Using a supercomputer to understand synaptic transmission – Neuroscience News

Summary: The researchers present an all-atom molecular dynamic simulation of synaptic vesicle fusion.

Source: Texas Advanced Computing Center

Let’s think for a second about thought, specifically about the physics of neurons in the brain.

This topic has always been the interest of Jose Rizo-Rey, professor of biophysics at the University of Texas Southwestern Medical Center.

Our brain contains billions of nerve cells or neurons, and each neuron has thousands of connections with other neurons. The calibrated interactions of these neurons are what thoughts are made of, whether they be the explicit type – a distant memory that surfaces – or the taken-for-granted type – our peripheral awareness of our surroundings as we move through the world.

“The brain is an incredible communication network,” Rizo-Rey said. “When a cell is excited by electrical signals, a very rapid fusion of synaptic vesicles occurs. Neurotransmitters exit the cell and bind to receptors on the synaptic side. This is the signal and this process is very fast.

Exactly how these signals can occur so quickly – less than 60 microseconds or millionths of a second – is the subject of extensive study. The same goes for the dysregulation of this process in neurons, which causes a host of neurological disorders, from Alzheimer’s disease to Parkinson’s disease.

Decades of research have led to a thorough understanding of key protein players and outlines of membrane fusion for synaptic transmission. Bernard Katz was awarded the 1970 Nobel Prize in Medicine in part for demonstrating that chemical synaptic transmission consists of a synaptic vesicle filled with neurotransmitters fusing with the plasma membrane at nerve endings and releasing its contents into the opposite post-synaptic cell.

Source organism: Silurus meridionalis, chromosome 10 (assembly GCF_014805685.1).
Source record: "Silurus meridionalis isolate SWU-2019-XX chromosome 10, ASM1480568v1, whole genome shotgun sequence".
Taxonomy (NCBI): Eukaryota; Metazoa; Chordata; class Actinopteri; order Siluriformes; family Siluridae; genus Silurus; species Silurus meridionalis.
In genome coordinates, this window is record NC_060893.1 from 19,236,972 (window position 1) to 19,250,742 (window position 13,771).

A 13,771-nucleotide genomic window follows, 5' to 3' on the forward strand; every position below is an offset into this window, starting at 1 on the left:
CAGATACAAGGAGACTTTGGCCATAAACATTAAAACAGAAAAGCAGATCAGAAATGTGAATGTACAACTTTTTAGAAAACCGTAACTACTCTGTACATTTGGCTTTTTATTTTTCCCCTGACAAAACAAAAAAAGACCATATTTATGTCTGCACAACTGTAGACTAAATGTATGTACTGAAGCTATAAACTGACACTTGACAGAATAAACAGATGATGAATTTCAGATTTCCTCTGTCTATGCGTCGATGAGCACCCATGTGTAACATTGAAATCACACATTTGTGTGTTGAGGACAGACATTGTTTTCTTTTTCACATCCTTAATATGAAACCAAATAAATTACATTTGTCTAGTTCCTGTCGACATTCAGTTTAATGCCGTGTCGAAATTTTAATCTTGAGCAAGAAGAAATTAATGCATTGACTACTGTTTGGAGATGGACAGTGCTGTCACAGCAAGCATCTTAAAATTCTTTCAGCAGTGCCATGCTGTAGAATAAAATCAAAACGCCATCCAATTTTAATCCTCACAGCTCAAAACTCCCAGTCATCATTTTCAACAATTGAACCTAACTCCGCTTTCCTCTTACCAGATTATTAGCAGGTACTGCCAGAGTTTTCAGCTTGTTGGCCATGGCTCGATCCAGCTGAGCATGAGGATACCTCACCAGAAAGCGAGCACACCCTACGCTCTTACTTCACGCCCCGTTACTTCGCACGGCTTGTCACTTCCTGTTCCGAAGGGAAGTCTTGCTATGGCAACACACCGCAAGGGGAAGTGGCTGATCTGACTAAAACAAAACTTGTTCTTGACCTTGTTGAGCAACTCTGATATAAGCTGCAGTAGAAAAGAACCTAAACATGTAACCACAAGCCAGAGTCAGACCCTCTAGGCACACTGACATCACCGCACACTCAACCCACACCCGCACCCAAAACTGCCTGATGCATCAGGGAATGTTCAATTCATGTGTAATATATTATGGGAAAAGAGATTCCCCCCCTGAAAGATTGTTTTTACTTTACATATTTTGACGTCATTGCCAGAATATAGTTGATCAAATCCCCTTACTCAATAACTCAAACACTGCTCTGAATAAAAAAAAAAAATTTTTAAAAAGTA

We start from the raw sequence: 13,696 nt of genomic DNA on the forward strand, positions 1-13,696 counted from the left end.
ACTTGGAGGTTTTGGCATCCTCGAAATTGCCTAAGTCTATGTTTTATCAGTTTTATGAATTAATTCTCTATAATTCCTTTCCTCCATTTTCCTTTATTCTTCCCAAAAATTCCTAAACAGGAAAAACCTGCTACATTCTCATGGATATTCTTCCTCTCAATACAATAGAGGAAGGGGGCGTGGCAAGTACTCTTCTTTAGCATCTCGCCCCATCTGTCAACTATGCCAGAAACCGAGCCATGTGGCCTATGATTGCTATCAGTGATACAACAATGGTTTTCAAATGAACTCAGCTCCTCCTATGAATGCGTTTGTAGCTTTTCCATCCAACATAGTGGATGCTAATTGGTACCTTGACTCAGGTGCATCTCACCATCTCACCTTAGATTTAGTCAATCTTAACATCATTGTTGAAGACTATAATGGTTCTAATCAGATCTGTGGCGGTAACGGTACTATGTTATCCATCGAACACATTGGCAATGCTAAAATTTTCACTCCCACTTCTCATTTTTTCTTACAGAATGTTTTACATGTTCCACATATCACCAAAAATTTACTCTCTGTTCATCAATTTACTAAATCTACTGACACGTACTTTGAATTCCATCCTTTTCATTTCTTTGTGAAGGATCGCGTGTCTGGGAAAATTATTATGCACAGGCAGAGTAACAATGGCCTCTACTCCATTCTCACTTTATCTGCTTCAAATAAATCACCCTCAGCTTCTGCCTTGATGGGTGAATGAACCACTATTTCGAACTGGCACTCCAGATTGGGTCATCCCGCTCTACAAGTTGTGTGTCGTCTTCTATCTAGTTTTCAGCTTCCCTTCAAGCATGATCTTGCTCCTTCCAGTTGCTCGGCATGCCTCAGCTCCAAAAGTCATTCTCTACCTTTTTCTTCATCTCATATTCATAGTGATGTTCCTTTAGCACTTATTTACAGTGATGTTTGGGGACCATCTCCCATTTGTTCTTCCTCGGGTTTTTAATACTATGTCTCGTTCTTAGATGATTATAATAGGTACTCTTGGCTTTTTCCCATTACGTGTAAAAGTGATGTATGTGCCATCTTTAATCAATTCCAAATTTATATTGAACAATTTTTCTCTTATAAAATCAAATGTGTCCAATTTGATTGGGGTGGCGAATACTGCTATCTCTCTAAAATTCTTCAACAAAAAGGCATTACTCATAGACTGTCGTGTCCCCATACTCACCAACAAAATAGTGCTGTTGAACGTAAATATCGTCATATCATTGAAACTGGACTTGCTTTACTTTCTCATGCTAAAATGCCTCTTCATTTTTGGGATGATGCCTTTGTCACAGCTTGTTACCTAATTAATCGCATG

And longtime Rizo-Rey collaborator Thomas Südhof won the 2013 Nobel Prize in Medicine for his studies of the mechanisms that mediate neurotransmitter release (many with Rizo-Rey as a co-author).

But Rizo-Rey says her goal is to understand the specific physics of how the thought activation process occurs in much greater detail. “If I can understand that, winning the Nobel Prize would be just a small reward,” he said.

Recently, using the Texas Advanced Computing Center’s (TACC) Frontera supercomputer, one of the most powerful systems in the world, Rizo-Rey explored this process, creating a multi-million atom model of proteins, membranes and their surroundings, and setting them in motion virtually to see what’s going on, a process known as molecular dynamics.

write in eLife in June 2022, Rizo-Rey and collaborators presented full-atom molecular dynamics simulations of synaptic vesicle fusion, providing insight into the primed state. The research shows a system in which several specialized proteins are ‘spring-loaded’, just waiting for the delivery of calcium ions to trigger fusion.

“He’s ready to go out, but he’s not,” he explained. ” Why not ? He’s waiting for the calcium signal. Neurotransmission is all about controlling fusion. You want the system to be ready to fuse, so when the calcium comes in it can happen very quickly, but it’s not fusing yet.

Initial setup of molecular dynamics simulations designed to study the nature of the primed state of synaptic vesicles. Credit: Jose Rizo-Rey, UT Southwestern Medical Center